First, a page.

Second Sunday After Pentecost

by Crossings

The Perfect Savior For The Storm
Mark 4:35-41
Proper 7 (Second Sunday After Pentecost)
Analysis by Michael Hoy

35On that day, when evening had come, he said to them, “Let us go across to the other side.” 36And leaving the crowd behind, they took him with them in the boat, just as he was. Other boats were with him. 37A great windstorm arose, and the waves beat into the boat, so that the boat was already being swamped. 38But he was in the stern, asleep on the cushion; and they woke him up and said to him, “Teacher, do you not care that we are perishing?” 39He woke up and rebuked the wind, and said to the sea, “Peace! Be still!” Then the wind ceased, and there was a dead calm. 40He said to them, “Why are you afraid? Have you still no faith?” 41And they were filled with great awe and said to one another, “Who then is this, that even the wind and the sea obey him?”


Step 1-Initial Diagnosis: In the midst of the awe-ful storm
Somebody once said that talking about the weather is more than idle chit-chat. It is awareness of the whirlwinds, perhaps unnamed and beyond our control. Having Jesus on board, “just as he was” all along (v. 36), does not mean that one is thereby spared from storms (v. 37). The storms rage on, sometimes seemingly out of control. Being one of Jesus’ followers not only does not exempt one from the storms. In fact, it may open up whole storm-fronts to be encountered, some of which may be quite awe-ful indeed. But no one gets through life without encountering the storms, in all their deadly consequence.

Step 2-Advanced Diagnosis: No Faith
The daily storms of life are frightening enough to lead one to reckless behavior. The shipmates of Jesus find it troublesome that Jesus is sleeping at a time like this, so they rebuke him. They are so far removed from faith that they cannot behold faith’s power in the midst of the storm-trusting that God has everything in hand. But when Jesus exercises his power over the wind and the waves, then they are even more terrified. “Who then is this, that even the wind and the sea obey him?” The same One who questions our fear and our lack of faith.

Step 3-Final Diagnosis: Perishing
Now comes the toll greater than the sea. For it is not only going under to the waters of the deep that may cover us over in death, but even the God whom we have not trusted. What is seemingly out of control, as Job discovered — and as these shipmates in Mark’s gospel — is only seemingly. How awe-ful, indeed!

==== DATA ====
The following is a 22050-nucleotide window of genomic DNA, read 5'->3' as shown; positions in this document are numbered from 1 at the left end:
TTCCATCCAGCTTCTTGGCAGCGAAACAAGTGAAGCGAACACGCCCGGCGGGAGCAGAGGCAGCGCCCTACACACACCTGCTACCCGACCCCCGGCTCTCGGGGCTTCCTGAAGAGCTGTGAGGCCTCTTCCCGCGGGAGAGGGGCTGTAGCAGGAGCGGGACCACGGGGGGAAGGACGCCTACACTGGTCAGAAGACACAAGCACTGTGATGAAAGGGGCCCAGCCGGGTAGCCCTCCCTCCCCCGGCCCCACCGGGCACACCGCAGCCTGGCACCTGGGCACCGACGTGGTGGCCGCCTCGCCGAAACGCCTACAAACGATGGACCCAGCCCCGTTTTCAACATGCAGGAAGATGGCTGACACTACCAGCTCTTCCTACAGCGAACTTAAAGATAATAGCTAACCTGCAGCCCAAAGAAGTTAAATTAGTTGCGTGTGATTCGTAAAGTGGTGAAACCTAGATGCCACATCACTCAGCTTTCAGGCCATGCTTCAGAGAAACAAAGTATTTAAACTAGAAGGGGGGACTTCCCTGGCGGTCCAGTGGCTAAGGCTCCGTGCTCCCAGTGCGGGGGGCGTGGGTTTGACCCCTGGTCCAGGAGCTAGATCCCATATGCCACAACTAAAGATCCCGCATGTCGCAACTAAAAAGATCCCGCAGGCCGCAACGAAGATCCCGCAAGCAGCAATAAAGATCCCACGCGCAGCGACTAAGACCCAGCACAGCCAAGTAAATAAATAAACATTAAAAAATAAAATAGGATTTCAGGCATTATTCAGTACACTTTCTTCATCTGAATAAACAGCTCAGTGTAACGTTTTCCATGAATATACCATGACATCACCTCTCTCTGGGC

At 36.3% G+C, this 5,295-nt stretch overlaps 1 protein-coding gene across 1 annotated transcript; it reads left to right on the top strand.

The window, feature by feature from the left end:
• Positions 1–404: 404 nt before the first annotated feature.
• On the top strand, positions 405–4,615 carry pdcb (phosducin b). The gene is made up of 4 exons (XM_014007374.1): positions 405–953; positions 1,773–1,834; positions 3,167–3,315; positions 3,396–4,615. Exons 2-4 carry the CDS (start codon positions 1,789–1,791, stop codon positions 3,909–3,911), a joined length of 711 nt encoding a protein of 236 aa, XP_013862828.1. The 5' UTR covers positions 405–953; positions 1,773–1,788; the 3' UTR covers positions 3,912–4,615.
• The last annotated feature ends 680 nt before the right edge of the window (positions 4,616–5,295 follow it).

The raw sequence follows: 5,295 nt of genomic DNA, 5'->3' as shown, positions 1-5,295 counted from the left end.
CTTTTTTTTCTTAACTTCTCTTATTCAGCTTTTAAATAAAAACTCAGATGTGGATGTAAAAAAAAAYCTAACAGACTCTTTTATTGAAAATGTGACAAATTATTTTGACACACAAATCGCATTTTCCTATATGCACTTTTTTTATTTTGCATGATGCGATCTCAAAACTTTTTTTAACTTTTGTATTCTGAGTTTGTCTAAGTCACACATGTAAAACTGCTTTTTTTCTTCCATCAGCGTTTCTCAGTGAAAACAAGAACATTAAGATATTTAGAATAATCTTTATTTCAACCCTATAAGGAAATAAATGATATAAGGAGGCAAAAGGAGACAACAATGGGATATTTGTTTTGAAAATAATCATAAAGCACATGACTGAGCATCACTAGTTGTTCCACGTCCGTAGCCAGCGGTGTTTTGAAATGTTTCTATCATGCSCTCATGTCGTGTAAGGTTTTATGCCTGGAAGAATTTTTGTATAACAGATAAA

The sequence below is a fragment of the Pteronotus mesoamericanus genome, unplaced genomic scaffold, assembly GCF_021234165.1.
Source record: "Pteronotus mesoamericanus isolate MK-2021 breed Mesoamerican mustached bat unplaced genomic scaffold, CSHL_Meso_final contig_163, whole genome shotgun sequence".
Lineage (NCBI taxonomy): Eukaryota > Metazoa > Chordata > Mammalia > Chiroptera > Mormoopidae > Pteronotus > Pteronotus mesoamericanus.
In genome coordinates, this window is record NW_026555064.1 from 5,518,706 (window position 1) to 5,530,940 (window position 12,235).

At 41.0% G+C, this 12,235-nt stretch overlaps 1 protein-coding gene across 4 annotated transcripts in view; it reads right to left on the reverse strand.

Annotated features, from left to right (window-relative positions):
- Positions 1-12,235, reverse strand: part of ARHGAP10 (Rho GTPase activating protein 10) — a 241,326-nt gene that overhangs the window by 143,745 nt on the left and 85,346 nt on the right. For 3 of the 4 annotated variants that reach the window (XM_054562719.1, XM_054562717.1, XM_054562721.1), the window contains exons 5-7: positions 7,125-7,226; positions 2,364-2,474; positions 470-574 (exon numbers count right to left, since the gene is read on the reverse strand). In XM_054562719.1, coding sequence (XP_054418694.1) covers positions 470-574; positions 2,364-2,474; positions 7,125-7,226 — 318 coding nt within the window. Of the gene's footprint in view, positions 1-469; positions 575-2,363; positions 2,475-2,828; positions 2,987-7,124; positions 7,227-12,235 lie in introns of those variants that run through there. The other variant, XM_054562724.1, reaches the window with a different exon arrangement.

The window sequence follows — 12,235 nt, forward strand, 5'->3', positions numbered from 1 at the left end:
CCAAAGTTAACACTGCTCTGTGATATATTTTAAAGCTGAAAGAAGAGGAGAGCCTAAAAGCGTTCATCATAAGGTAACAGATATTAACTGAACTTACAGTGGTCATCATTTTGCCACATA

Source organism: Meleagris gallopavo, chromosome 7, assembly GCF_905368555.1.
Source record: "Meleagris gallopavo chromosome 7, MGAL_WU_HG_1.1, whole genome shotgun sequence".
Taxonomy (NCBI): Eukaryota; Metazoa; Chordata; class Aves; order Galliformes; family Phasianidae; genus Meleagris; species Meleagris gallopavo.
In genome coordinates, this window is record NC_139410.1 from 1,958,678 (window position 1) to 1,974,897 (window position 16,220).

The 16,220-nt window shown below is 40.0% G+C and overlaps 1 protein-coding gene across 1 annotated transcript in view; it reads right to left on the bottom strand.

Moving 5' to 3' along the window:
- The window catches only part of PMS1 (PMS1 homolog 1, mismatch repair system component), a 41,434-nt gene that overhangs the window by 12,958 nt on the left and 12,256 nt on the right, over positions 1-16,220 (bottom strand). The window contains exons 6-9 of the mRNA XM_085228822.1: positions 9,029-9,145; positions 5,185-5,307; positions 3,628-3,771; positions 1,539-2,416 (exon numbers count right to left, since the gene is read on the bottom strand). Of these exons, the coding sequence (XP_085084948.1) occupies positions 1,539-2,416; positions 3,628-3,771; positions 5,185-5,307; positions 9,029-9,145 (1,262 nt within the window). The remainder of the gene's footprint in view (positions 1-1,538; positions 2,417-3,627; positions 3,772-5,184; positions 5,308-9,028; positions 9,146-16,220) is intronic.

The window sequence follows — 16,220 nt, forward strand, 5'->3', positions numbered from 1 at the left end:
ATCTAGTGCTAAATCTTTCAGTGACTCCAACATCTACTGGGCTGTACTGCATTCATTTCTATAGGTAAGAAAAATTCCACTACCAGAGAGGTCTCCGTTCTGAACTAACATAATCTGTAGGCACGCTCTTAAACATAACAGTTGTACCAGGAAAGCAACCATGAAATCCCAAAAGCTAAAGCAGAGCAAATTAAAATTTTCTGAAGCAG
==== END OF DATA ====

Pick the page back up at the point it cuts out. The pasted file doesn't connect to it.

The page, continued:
Step 4-Initial Prognosis: Peace! Be still!
Consider, though, how the fear-ful question of the shipmates is answered by the One in their midst. His first response is to still the storm. “Peace! Be still!” And how much tranquillity does he bring? Not only are the external storms rendered harmless, but more importantly, the BIG storm-front — our storm-front with God — is overcome. The storm clouds would come again in Mark’s gospel, at the time of Jesus’ crucifixion (15:33). Jesus himself would be abandoned to the Storm, and it would swamp him. But for us, there is the promise that our fate will be stilled. Peace will prevail.

Step 5-Advanced Prognosis: Filled with faith
There is, then, in this peace in-stilling Lord an occasion to ask the question again, this time in the smile of faith (not the terror of fear): “Who then is this, that even the wind and the sea obey him?!” Indeed, it may overcome us with so much giddiness that even we may fall asleep in laughter, laughing at the storm despite its havoc.

Step 6-Final Prognosis: Others in our midst
And who knows what others may hear our laughter from among those “other boats [which are] with him” (v. 36). It hearkens to the calm of the psalm for the day: “Some went down to the sea in ships, doing business on the mighty waters; they saw the deeds of the LORD, his wondrous works in the deep” (Ps. 107:23-24). We’ve been drowned before-in baptism. Now we really get to live!


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